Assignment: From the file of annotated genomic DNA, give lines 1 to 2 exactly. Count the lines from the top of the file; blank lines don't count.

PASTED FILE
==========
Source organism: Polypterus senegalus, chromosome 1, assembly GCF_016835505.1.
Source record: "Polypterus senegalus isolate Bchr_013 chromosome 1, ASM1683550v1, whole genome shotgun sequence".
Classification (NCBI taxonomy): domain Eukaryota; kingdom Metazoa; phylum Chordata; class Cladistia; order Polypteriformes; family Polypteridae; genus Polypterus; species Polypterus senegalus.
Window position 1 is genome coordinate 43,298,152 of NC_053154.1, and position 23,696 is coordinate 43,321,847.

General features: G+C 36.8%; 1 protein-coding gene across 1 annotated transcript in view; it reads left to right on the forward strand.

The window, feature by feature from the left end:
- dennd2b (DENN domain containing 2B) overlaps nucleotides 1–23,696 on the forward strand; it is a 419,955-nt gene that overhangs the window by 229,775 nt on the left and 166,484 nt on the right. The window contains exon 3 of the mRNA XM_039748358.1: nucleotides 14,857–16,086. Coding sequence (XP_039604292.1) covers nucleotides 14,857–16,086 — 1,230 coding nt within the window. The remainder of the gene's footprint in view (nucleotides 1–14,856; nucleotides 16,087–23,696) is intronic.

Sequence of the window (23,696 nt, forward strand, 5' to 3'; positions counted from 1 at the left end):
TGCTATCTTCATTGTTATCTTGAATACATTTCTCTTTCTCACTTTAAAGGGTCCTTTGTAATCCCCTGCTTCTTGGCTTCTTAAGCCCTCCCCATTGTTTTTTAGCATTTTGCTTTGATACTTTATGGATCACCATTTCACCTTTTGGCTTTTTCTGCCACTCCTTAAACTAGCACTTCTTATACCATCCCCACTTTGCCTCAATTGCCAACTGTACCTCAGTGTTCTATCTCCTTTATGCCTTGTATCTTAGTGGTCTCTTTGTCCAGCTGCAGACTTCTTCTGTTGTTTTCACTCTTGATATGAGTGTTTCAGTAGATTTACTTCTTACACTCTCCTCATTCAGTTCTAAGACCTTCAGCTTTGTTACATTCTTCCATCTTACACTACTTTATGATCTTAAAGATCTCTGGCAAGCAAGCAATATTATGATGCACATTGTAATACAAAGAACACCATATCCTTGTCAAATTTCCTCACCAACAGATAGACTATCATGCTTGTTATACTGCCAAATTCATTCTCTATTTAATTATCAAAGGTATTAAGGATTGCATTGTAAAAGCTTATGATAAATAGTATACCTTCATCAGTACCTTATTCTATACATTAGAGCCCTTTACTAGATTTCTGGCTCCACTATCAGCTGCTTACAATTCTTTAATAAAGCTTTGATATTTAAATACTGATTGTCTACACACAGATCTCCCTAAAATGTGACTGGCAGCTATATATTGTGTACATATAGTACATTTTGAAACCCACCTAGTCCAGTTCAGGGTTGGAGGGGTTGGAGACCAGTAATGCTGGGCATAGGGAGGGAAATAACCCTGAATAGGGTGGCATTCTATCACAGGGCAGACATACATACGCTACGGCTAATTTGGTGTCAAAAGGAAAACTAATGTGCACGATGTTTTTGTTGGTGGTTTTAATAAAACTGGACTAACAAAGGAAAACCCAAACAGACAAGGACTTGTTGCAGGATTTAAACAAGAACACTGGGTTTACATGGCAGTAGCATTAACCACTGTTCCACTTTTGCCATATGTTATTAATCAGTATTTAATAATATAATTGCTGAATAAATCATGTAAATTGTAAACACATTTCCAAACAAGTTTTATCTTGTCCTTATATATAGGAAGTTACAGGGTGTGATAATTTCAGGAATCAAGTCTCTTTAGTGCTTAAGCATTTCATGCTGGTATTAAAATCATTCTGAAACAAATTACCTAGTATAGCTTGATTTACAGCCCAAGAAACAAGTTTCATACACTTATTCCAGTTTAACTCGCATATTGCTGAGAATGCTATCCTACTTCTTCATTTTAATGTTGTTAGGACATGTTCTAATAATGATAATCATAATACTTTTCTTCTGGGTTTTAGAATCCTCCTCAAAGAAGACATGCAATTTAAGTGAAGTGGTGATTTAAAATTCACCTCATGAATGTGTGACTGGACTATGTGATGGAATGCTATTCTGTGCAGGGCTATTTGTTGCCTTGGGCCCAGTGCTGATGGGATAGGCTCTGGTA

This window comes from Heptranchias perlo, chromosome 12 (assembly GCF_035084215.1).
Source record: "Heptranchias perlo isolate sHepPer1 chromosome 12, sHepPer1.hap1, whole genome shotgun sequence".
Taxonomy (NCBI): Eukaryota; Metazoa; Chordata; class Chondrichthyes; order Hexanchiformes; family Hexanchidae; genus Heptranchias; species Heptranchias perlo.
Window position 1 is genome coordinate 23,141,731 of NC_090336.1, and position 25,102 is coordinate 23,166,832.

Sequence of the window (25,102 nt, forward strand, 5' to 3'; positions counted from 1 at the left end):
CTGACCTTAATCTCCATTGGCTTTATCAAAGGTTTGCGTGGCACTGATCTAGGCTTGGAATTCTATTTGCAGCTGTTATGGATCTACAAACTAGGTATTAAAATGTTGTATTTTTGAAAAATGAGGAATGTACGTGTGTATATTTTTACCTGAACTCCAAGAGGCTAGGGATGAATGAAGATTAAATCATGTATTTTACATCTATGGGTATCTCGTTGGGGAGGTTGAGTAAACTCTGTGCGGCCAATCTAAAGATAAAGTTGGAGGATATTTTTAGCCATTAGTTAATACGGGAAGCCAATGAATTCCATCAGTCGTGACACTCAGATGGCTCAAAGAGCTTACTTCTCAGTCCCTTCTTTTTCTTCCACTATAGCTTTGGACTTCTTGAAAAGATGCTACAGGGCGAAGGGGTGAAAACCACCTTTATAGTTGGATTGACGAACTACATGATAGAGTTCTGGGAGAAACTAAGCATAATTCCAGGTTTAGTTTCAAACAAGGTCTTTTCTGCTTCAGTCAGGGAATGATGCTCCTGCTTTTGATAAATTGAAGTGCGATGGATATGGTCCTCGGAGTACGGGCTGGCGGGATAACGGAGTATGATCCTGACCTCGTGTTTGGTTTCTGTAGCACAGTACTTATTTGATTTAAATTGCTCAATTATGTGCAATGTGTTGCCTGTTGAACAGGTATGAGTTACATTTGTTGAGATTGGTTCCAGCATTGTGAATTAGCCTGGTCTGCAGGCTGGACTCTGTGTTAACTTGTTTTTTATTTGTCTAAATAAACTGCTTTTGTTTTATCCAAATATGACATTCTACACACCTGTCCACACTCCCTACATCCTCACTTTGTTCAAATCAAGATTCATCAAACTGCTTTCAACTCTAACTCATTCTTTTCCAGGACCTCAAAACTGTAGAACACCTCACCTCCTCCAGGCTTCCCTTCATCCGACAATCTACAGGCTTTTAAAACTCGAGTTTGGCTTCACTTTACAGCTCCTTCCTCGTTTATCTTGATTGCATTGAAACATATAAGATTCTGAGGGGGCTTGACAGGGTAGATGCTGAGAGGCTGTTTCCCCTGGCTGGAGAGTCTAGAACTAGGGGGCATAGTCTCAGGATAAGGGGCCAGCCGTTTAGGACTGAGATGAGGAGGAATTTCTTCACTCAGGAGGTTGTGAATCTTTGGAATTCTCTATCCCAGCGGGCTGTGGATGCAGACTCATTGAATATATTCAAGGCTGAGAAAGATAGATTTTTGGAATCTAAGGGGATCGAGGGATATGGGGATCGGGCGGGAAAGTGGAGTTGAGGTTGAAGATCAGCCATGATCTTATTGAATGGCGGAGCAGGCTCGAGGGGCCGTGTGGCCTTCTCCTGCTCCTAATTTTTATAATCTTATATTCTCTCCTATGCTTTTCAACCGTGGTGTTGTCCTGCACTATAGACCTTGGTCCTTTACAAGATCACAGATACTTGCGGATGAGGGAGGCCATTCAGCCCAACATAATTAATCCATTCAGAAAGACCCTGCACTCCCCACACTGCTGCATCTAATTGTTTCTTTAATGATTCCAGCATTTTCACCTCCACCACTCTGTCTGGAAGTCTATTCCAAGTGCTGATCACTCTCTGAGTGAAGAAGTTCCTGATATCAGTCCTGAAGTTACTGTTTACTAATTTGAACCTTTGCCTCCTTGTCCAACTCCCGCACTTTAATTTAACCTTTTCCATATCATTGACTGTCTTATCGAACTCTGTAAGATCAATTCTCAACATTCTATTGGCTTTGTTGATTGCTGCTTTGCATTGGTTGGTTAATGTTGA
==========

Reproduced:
Source organism: Polypterus senegalus, chromosome 1, assembly GCF_016835505.1.
Source record: "Polypterus senegalus isolate Bchr_013 chromosome 1, ASM1683550v1, whole genome shotgun sequence".